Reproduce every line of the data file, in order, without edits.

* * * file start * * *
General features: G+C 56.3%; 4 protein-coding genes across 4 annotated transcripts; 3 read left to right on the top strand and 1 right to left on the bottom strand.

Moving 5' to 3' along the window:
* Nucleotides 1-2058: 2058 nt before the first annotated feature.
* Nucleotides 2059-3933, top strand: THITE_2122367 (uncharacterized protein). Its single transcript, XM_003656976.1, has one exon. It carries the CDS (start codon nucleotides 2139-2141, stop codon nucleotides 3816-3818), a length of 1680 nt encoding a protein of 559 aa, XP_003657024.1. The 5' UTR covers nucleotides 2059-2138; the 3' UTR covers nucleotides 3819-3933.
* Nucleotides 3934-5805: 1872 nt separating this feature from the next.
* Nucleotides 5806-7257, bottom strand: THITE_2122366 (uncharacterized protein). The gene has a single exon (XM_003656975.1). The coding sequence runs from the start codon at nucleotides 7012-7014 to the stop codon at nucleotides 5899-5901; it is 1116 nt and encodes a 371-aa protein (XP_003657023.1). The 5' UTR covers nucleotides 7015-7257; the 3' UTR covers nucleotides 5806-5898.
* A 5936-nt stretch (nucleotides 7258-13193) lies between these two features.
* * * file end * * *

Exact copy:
General features: G+C 56.3%; 4 protein-coding genes across 4 annotated transcripts; 3 read left to right on the top strand and 1 right to left on the bottom strand.

Moving 5' to 3' along the window:
* Nucleotides 1-2058: 2058 nt before the first annotated feature.
* Nucleotides 2059-3933, top strand: THITE_2122367 (uncharacterized protein). Its single transcript, XM_003656976.1, has one exon. It carries the CDS (start codon nucleotides 2139-2141, stop codon nucleotides 3816-3818), a length of 1680 nt encoding a protein of 559 aa, XP_003657024.1. The 5' UTR covers nucleotides 2059-2138; the 3' UTR covers nucleotides 3819-3933.
* Nucleotides 3934-5805: 1872 nt separating this feature from the next.
* Nucleotides 5806-7257, bottom strand: THITE_2122366 (uncharacterized protein). The gene has a single exon (XM_003656975.1). The coding sequence runs from the start codon at nucleotides 7012-7014 to the stop codon at nucleotides 5899-5901; it is 1116 nt and encodes a 371-aa protein (XP_003657023.1). The 5' UTR covers nucleotides 7015-7257; the 3' UTR covers nucleotides 5806-5898.
* A 5936-nt stretch (nucleotides 7258-13193) lies between these two features.